One thing that all Mini owners should know how to do, beyond knowing how to completely disassemble the carbine for a deep clean, is to be familiar with removing the extractor.
If you ever have to replace an extractor, or even take out the firing pin for cleaning and inspection, you'll need to know how.
It's not that difficult but can be frustrating due to the tension of the extractor's plunger spring. You'll feel like you need an extra hand, and if that's what's needed, nothing wrong to have someone help.
I'm sure there are videos and threads somewhere about it, but it's something I feel everyone should know.
The extractor and the firing pin get a lot of abuse, especially so if you fire much Berdan primed steel case Russian ammo.
Other parts on a Mini get abuse too, but they are bigger more robust parts.
I can't think of other spare parts for a Mini that I feel the need to keep in stock besides the extractor, extractor plunger and it's spring, and firing pin.
Maybe a spare magazine release spring, as having that go bad would turn your semi auto into a single shot if your mags won't stay in.
But springs can be easily matched, find a similar diameter one, cut it to length if needed and you are back in business.
I carry on both my Mini's, a Spectre Gear magazine pouch on the butt stock that has a zip lock bag containing an Otis cable and some cleaning gear, several small Allen wrenches to fit the Tech sight, Ultimak and my gas block screws, a spare extractor, extractor plunger and spring and pre fitted spare firing pin, and a broken shell extractor, in case you have a case break off and is stuck in your chamber.
In good times like now, you can just send your Mini back to Ruger and not only will they replace a missing part, will probably do it for free.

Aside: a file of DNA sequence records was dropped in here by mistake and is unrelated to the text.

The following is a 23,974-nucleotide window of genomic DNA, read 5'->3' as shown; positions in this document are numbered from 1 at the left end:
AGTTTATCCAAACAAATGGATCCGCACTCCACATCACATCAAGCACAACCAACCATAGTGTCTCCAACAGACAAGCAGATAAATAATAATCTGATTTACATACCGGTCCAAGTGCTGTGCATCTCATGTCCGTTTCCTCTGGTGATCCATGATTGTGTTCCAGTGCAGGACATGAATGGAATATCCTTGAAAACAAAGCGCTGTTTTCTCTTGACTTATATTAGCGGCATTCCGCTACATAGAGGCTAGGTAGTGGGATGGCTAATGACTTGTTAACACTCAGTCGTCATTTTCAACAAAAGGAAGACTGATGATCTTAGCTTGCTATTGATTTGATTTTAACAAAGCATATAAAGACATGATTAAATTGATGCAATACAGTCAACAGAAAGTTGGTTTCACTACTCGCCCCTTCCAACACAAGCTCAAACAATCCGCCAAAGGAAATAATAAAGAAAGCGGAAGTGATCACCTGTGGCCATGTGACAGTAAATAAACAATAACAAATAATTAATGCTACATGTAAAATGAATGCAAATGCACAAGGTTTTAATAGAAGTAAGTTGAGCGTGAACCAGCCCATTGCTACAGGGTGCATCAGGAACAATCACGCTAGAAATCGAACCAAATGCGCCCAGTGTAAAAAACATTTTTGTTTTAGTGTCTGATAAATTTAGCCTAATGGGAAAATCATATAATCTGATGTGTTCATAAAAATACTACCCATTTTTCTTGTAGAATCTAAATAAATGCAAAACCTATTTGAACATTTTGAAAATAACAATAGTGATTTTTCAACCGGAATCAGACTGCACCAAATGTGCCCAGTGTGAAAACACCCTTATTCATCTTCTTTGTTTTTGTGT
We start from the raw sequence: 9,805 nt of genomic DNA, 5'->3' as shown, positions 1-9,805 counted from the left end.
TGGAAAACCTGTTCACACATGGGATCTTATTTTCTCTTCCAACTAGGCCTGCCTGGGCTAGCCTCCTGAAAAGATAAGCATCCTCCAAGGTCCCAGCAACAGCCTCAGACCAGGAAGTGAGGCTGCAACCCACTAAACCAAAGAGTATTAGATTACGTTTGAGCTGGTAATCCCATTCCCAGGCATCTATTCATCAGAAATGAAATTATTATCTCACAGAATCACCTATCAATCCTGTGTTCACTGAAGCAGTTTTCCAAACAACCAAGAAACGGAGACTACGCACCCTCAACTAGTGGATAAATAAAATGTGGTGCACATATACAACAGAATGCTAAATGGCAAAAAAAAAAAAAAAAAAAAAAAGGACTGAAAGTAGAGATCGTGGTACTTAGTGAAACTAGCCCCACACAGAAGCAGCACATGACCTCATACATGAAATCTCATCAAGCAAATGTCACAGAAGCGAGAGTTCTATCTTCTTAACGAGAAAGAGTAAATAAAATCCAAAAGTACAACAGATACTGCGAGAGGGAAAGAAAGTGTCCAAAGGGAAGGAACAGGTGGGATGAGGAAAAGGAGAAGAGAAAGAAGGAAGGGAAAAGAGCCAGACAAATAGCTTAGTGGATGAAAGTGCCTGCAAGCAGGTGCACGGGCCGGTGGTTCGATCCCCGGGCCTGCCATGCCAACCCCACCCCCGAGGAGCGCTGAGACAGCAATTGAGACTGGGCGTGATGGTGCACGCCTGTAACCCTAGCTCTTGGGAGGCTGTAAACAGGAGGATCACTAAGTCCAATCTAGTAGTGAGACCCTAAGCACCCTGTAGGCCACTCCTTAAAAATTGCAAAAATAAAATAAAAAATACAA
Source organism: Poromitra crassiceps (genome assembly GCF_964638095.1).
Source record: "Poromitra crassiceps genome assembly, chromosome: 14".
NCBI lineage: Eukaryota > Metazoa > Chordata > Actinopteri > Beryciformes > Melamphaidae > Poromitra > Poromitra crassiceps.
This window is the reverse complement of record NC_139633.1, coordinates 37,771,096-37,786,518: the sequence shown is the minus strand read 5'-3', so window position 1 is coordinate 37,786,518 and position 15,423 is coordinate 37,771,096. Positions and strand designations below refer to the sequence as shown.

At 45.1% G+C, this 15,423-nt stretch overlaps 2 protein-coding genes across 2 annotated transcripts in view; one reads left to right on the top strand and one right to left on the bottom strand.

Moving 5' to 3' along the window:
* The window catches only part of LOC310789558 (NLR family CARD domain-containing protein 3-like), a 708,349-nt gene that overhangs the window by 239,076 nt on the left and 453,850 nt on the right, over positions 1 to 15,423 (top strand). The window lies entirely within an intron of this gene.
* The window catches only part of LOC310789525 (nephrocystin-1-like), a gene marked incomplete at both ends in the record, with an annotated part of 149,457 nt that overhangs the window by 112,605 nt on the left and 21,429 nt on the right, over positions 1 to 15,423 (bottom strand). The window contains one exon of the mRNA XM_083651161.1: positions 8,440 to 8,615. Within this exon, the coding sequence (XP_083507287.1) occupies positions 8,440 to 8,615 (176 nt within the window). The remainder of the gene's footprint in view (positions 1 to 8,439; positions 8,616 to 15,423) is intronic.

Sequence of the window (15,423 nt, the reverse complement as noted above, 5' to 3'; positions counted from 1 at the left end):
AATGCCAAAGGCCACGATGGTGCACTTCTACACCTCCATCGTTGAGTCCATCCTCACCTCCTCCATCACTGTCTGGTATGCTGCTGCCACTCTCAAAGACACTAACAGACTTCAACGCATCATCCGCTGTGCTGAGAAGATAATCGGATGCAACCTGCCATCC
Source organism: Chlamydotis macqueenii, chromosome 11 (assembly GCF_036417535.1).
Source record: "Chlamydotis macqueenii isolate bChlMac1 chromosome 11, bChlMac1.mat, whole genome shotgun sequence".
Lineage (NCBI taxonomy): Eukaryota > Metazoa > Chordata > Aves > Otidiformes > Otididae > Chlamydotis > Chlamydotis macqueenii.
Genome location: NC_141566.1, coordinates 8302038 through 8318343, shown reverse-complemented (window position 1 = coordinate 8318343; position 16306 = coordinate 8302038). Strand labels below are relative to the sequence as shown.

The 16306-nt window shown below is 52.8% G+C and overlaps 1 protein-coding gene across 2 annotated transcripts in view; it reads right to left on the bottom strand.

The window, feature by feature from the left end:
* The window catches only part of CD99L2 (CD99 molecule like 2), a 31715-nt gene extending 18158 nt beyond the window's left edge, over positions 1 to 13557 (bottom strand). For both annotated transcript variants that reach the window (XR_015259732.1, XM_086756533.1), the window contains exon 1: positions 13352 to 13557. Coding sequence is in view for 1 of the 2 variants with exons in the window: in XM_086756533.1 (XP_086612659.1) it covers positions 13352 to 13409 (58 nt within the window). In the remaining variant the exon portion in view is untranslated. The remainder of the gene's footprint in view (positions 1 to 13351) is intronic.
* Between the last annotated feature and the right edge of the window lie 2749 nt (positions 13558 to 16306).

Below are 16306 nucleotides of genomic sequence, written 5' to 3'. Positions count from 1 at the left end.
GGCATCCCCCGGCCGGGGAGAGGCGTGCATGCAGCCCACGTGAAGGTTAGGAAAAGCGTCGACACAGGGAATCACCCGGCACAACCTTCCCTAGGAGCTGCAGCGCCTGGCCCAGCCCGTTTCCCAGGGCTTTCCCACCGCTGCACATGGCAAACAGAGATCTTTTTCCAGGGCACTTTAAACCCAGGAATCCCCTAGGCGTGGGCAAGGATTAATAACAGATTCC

But some of us, myself included, are handy, like to tinker and are comfortable doing our own minor repairs.
I won't send my Mini's in for something minor that I can fix myself for $4 and a few minutes of my time.
In bad times, like a SHTF breakdown of society scenario, you won't have the US mail or UPS running, so would have a hard time sending your Mini back to Ruger, or even being able to have a spare part shipped to you.
Even if you can get a local gunsmith to repair your Mini, he might be knowledgeable enough, but wouldn't likely have much in the way of spare Mini parts in stock.
I find it a bit easier to remove the extractor, without needing that third hand, to place a punch or other small rod sticking up out of your vise an inch or two.
The bottom of your extractor will appear as a circle on the bottom of your bolt, near the front, like this:
You need to push down on the extractor plunger so it's not against the extractor. Since there's not a ready made tool for this like the AR guys have, I use a small jeweler's screwdriver. You have to get the right angle on it as it want's to slip off the plunger more than not.
Holding the bolt in one hand, and the little screwdriver in the other, rest the bolt down so the "circle' on the bottom of the bolt ( the bottom of the extractor) rests on the top of your punch tip sticking up out of the vise.
Now push down the plunger with the screwdriver tip, and the extractor will start rising up out of the bolt.
Before the extractor is up too far, restrain the plunger or the spring under it will launch it across the room.
Now that the extractor, plunger and spring are out, the firing pin will slide out the back of the bolt, and it can be inspected and the channel it rides in inside the bolt can be cleaned. When reassembling, don't put oil inside the channel or on the firing pin, but some Dri-Lube like Rem-Dri is O.K.
Reassembly is the reverse, just make sure that the plunger is back the same direction so it rests against the extractor properly.
You don't want to have the plunger in twisted or the extractor won't be able to flex it's full range.
Get on Midway's, Brownell's or gunpartscorp's website now, and order a couple spare extractors, plungers and springs, it won't set you back much.
Then you'll have them on hand.
Practice taking the extractor out and putting it back in till your comfortable with it. You don't need to be able to do it blindfolded while under fire, but being comfortable with changing one out at home will make it easier if you have to do one out in the woods with only a flat rock for a table.